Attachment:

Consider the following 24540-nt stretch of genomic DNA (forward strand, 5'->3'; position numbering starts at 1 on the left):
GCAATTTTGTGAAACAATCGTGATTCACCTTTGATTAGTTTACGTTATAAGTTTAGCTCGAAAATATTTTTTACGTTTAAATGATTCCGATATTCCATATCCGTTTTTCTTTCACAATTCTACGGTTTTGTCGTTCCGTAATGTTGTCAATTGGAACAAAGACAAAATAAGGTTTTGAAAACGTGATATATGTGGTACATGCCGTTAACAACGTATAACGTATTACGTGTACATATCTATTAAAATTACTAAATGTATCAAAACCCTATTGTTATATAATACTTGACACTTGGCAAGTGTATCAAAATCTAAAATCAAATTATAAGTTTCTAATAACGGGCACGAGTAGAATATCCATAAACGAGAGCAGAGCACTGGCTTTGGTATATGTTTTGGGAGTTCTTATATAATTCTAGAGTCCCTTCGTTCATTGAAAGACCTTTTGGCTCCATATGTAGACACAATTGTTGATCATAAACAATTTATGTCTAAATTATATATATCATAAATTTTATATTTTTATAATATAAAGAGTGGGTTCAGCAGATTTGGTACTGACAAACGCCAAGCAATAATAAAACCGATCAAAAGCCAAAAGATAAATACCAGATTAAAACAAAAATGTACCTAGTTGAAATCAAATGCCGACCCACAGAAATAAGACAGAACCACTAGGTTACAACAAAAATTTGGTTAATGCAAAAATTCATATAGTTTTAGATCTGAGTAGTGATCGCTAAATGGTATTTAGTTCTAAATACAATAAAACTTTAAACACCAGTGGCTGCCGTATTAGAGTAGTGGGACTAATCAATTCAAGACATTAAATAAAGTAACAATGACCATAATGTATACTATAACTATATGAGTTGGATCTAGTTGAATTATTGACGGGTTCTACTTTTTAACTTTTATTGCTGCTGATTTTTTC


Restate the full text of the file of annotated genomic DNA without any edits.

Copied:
Consider the following 24540-nt stretch of genomic DNA (forward strand, 5'->3'; position numbering starts at 1 on the left):
GCAATTTTGTGAAACAATCGTGATTCACCTTTGATTAGTTTACGTTATAAGTTTAGCTCGAAAATATTTTTTACGTTTAAATGATTCCGATATTCCATATCCGTTTTTCTTTCACAATTCTACGGTTTTGTCGTTCCGTAATGTTGTCAATTGGAACAAAGACAAAATAAGGTTTTGAAAACGTGATATATGTGGTACATGCCGTTAACAACGTATAACGTATTACGTGTACATATCTATTAAAATTACTAAATGTATCAAAACCCTATTGTTATATAATACTTGACACTTGGCAAGTGTATCAAAATCTAAAATCAAATTATAAGTTTCTAATAACGGGCACGAGTAGAATATCCATAAACGAGAGCAGAGCACTGGCTTTGGTATATGTTTTGGGAGTTCTTATATAATTCTAGAGTCCCTTCGTTCATTGAAAGACCTTTTGGCTCCATATGTAGACACAATTGTTGATCATAAACAATTTATGTCTAAATTATATATATCATAAATTTTATATTTTTATAATATAAAGAGTGGGTTCAGCAGATTTGGTACTGACAAACGCCAAGCAATAATAAAACCGATCAAAAGCCAAAAGATAAATACCAGATTAAAACAAAAATGTACCTAGTTGAAATCAAATGCCGACCCACAGAAATAAGACAGAACCACTAGGTTACAACAAAAATTTGGTTAATGCAAAAATTCATATAGTTTTAGATCTGAGTAGTGATCGCTAAATGGTATTTAGTTCTAAATACAATAAAACTTTAAACACCAGTGGCTGCCGTATTAGAGTAGTGGGACTAATCAATTCAAGACATTAAATAAAGTAACAATGACCATAATGTATACTATAACTATATGAGTTGGATCTAGTTGAATTATTGACGGGTTCTACTTTTTAACTTTTATTGCTGCTGATTTTTTC